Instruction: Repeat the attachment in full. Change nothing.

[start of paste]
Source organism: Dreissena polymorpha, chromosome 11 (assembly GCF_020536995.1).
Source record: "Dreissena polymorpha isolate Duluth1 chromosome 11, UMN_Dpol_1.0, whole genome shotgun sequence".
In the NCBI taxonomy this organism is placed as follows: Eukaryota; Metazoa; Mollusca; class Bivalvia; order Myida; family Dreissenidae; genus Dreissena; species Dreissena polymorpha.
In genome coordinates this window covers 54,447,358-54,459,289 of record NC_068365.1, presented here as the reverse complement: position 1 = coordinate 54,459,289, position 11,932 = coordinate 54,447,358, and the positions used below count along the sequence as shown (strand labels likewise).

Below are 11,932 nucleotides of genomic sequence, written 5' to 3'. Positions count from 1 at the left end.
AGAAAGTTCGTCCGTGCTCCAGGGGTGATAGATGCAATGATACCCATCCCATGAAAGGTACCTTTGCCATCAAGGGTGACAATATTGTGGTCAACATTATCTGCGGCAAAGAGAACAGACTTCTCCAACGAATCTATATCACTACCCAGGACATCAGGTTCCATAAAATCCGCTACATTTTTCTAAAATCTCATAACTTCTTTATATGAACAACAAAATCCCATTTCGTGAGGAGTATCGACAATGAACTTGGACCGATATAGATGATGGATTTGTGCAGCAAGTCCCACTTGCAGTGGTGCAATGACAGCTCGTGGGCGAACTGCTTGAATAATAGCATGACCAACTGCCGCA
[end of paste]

Source organism: Dreissena polymorpha, chromosome 11 (assembly GCF_020536995.1).
Source record: "Dreissena polymorpha isolate Duluth1 chromosome 11, UMN_Dpol_1.0, whole genome shotgun sequence".
In the NCBI taxonomy this organism is placed as follows: Eukaryota; Metazoa; Mollusca; class Bivalvia; order Myida; family Dreissenidae; genus Dreissena; species Dreissena polymorpha.
In genome coordinates this window covers 54,447,358-54,459,289 of record NC_068365.1, presented here as the reverse complement: position 1 = coordinate 54,459,289, position 11,932 = coordinate 54,447,358, and the positions used below count along the sequence as shown (strand labels likewise).

Below are 11,932 nucleotides of genomic sequence, written 5' to 3'. Positions count from 1 at the left end.
AGAAAGTTCGTCCGTGCTCCAGGGGTGATAGATGCAATGATACCCATCCCATGAAAGGTACCTTTGCCATCAAGGGTGACAATATTGTGGTCAACATTATCTGCGGCAAAGAGAACAGACTTCTCCAACGAATCTATATCACTACCCAGGACATCAGGTTCCATAAAATCCGCTACATTTTTCTAAAATCTCATAACTTCTTTATATGAACAACAAAATCCCATTTCGTGAGGAGTATCGACAATGAACTTGGACCGATATAGATGATGGATTTGTGCAGCAAGTCCCACTTGCAGTGGTGCAATGACAGCTCGTGGGCGAACTGCTTGAATAATAGCATGACCAACTGCCGCA